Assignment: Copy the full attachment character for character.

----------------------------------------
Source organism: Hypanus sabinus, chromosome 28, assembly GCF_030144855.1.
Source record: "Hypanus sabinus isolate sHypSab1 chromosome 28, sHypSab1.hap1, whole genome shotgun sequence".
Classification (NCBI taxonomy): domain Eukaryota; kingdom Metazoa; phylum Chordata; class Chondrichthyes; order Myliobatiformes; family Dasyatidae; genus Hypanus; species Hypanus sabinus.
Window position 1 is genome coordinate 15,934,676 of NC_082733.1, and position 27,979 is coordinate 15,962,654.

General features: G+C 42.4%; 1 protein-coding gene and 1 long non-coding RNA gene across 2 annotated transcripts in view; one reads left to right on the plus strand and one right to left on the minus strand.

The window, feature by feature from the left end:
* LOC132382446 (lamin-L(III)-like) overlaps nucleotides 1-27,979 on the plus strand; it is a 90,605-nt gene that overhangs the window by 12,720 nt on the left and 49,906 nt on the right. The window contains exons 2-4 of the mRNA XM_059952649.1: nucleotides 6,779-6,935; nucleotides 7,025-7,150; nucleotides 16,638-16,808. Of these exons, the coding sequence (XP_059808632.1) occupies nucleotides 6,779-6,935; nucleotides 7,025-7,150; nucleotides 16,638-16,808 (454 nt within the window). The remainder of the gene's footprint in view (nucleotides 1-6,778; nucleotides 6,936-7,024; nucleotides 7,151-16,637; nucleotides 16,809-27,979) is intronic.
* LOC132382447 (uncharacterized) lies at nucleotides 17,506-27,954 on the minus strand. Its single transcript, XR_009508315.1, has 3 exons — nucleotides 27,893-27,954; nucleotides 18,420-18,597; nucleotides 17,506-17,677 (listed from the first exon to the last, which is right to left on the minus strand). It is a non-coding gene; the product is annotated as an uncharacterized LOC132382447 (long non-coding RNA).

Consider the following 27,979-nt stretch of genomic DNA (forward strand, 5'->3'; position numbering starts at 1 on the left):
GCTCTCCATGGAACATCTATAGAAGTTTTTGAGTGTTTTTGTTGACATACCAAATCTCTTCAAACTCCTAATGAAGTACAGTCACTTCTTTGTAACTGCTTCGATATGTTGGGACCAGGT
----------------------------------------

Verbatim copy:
Source organism: Hypanus sabinus, chromosome 28, assembly GCF_030144855.1.
Source record: "Hypanus sabinus isolate sHypSab1 chromosome 28, sHypSab1.hap1, whole genome shotgun sequence".
Classification (NCBI taxonomy): domain Eukaryota; kingdom Metazoa; phylum Chordata; class Chondrichthyes; order Myliobatiformes; family Dasyatidae; genus Hypanus; species Hypanus sabinus.
Window position 1 is genome coordinate 15,934,676 of NC_082733.1, and position 27,979 is coordinate 15,962,654.

General features: G+C 42.4%; 1 protein-coding gene and 1 long non-coding RNA gene across 2 annotated transcripts in view; one reads left to right on the plus strand and one right to left on the minus strand.

The window, feature by feature from the left end:
* LOC132382446 (lamin-L(III)-like) overlaps nucleotides 1-27,979 on the plus strand; it is a 90,605-nt gene that overhangs the window by 12,720 nt on the left and 49,906 nt on the right. The window contains exons 2-4 of the mRNA XM_059952649.1: nucleotides 6,779-6,935; nucleotides 7,025-7,150; nucleotides 16,638-16,808. Of these exons, the coding sequence (XP_059808632.1) occupies nucleotides 6,779-6,935; nucleotides 7,025-7,150; nucleotides 16,638-16,808 (454 nt within the window). The remainder of the gene's footprint in view (nucleotides 1-6,778; nucleotides 6,936-7,024; nucleotides 7,151-16,637; nucleotides 16,809-27,979) is intronic.
* LOC132382447 (uncharacterized) lies at nucleotides 17,506-27,954 on the minus strand. Its single transcript, XR_009508315.1, has 3 exons — nucleotides 27,893-27,954; nucleotides 18,420-18,597; nucleotides 17,506-17,677 (listed from the first exon to the last, which is right to left on the minus strand). It is a non-coding gene; the product is annotated as an uncharacterized LOC132382447 (long non-coding RNA).

Consider the following 27,979-nt stretch of genomic DNA (forward strand, 5'->3'; position numbering starts at 1 on the left):
GCTCTCCATGGAACATCTATAGAAGTTTTTGAGTGTTTTTGTTGACATACCAAATCTCTTCAAACTCCTAATGAAGTACAGTCACTTCTTTGTAACTGCTTCGATATGTTGGGACCAGGT